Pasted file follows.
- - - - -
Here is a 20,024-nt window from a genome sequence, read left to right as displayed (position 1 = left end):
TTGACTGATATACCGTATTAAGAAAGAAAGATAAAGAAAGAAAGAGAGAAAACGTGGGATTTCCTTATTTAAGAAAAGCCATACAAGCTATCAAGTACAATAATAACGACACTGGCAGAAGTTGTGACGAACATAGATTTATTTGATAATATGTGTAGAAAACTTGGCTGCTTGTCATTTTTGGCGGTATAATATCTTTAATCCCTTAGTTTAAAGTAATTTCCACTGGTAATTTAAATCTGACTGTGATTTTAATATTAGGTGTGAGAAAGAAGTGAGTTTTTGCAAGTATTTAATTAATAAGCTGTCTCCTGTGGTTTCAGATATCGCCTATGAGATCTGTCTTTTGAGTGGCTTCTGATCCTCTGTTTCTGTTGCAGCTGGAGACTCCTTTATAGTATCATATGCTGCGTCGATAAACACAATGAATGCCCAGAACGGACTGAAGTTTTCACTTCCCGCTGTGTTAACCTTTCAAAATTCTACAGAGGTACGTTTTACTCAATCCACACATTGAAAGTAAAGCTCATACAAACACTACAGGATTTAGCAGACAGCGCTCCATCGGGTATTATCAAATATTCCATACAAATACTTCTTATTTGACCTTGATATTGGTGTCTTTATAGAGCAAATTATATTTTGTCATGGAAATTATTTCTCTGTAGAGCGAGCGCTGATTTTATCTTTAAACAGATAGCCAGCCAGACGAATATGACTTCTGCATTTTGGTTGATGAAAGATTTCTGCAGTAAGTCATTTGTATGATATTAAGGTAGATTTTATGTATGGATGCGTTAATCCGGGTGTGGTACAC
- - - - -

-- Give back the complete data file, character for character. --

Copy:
Here is a 20,024-nt window from a genome sequence, read left to right as displayed (position 1 = left end):
TTGACTGATATACCGTATTAAGAAAGAAAGATAAAGAAAGAAAGAGAGAAAACGTGGGATTTCCTTATTTAAGAAAAGCCATACAAGCTATCAAGTACAATAATAACGACACTGGCAGAAGTTGTGACGAACATAGATTTATTTGATAATATGTGTAGAAAACTTGGCTGCTTGTCATTTTTGGCGGTATAATATCTTTAATCCCTTAGTTTAAAGTAATTTCCACTGGTAATTTAAATCTGACTGTGATTTTAATATTAGGTGTGAGAAAGAAGTGAGTTTTTGCAAGTATTTAATTAATAAGCTGTCTCCTGTGGTTTCAGATATCGCCTATGAGATCTGTCTTTTGAGTGGCTTCTGATCCTCTGTTTCTGTTGCAGCTGGAGACTCCTTTATAGTATCATATGCTGCGTCGATAAACACAATGAATGCCCAGAACGGACTGAAGTTTTCACTTCCCGCTGTGTTAACCTTTCAAAATTCTACAGAGGTACGTTTTACTCAATCCACACATTGAAAGTAAAGCTCATACAAACACTACAGGATTTAGCAGACAGCGCTCCATCGGGTATTATCAAATATTCCATACAAATACTTCTTATTTGACCTTGATATTGGTGTCTTTATAGAGCAAATTATATTTTGTCATGGAAATTATTTCTCTGTAGAGCGAGCGCTGATTTTATCTTTAAACAGATAGCCAGCCAGACGAATATGACTTCTGCATTTTGGTTGATGAAAGATTTCTGCAGTAAGTCATTTGTATGATATTAAGGTAGATTTTATGTATGGATGCGTTAATCCGGGTGTGGTACAC